Socialist Scandinavia comes in from the cold Nordic nations shift with rest of Europe

March 01, 1992|By New York Times News Service

STOCKHOLM, Sweden -- In the years after World War II, Sweden and its Nordic neighbors seemed to regard Europe as if it were someplace else, an unpredictable, even perilous foreign realm consumed by the intrigues of the Cold War.

Sweden, Finland and, to a lesser degree, Norway stayed aloof on their side of the Baltic Sea, turning their energies inward while they shaped their small, conformist and homogeneous northern societies into what many people admiringly regarded as well-ordered models of socialist engineering.

Now, with the collapse of the Soviet military threat and the growing pace of European economic and political integration, Scandinavia's three northernmost nations appear to be coming in from the cold, bringing their foreign policies into harmony with each other as they realign both their economies and their external politics to more closely resemble those of the rest of Europe.

The demise of the Soviet military threat was a major factor: It removed the reasons for keeping Finland, Sweden and Norway divided on matters of foreign policy. At the same time, the vitality shown by the integrating free markets to their south has proved a powerful incentive to abandon socialism and join the unified free market.

Indeed, the Nordic countries have been hit hard by the global recession and the soaring cost of maintaining welfare states dependent on high taxes, high levels of public spending and vast centralized bureaucracies.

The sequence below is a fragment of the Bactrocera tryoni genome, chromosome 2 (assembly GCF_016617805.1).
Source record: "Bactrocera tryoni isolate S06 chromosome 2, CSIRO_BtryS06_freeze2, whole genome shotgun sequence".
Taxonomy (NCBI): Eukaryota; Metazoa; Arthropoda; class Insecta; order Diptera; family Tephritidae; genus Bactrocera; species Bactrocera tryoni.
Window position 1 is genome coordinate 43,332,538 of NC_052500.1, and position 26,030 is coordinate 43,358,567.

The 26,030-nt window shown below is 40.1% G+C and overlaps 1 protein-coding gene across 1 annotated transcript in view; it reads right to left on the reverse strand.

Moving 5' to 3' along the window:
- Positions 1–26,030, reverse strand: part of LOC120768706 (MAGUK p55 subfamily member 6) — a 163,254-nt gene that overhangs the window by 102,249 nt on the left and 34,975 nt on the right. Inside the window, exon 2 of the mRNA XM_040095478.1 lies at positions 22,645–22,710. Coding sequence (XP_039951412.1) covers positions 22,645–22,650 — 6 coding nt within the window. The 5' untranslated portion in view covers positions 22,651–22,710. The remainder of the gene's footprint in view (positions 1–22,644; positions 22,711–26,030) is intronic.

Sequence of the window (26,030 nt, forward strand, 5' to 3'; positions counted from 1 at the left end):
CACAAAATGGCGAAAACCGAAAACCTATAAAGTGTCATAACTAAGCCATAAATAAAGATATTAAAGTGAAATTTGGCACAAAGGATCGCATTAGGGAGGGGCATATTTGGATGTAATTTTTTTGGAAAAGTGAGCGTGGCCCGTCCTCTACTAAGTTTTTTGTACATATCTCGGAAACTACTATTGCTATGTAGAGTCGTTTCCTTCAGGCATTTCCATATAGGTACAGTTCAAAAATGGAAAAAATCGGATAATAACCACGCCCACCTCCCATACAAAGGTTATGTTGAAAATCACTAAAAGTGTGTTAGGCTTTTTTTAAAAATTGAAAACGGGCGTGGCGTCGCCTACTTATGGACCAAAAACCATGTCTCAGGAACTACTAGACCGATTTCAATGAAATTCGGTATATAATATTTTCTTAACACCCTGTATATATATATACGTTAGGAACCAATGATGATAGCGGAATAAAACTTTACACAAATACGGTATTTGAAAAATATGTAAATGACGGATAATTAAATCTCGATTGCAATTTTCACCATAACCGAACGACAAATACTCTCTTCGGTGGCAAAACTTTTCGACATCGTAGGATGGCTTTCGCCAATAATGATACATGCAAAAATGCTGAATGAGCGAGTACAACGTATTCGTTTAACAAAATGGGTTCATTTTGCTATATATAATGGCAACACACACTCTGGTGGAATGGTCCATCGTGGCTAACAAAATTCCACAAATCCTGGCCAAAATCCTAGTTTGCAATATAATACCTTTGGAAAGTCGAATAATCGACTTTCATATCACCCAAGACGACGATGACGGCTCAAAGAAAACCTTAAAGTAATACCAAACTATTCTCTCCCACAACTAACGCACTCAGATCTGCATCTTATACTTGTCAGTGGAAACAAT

Having abandoned their countries' allegiance to a policy of political neutrality, the new non-socialist governments elected last fall in both Sweden and Finland are moving to apply this spring for membership in the European Community, and their shift is expected to increase the pressure on Norway to join them in Europe's economic integration.

In both Stockholm and Helsinki, the course is being charted by a new generation of younger, more conservative political leaders, who want to restructure their overburdened welfare societies in the direction of more market-oriented economies that will encourage private competition.

"The time for the Nordic model has passed," said Carl Bildt, a 42-year-old conservative who became prime minister of Sweden last fall. "It created societies that were too monopolized, too expensive and didn't give people the freedom of choice they wanted; societies that lacked flexibility and dynamism."

Critics try to dismiss Bildt as a kind of pale Nordic imitation of Margaret Thatcher and predict that his reforms will only aggravate the nation's ailing economy.

But Mr. Bildt has a broad mandate for change, at least until the next election in 1994, and former Prime Minister Ingvar Carlsson's Social Democrats, who dominated the political scene here for decades, have lost a lot of ground.

In place of the more inward, Nordic model, government leaders and businessmen now talk with enthusiasm about the emerging potential of a resurgent Baltic economic region, a kind of 21st-century reincarnation of the Hanseatic League, the medieval mercantile association centered in the cities of northern Germany that dominated trading and economic relations throughout the Baltic.

In an interview, Mr. Bildt took out a map to describe an area anchored on the east by St. Petersburg and Russia, and including not only his Scandinavian neighbors and the northern coasts of Poland and a reunited Germany, but also the three newly reconstituted Baltic nations of Latvia, Lithuania and Estonia.

"Where does Russia reach Western Europe?" he asked. "It is only here. In the short term, there may be decay and despair. But over the long term, you will have a northern European revival."

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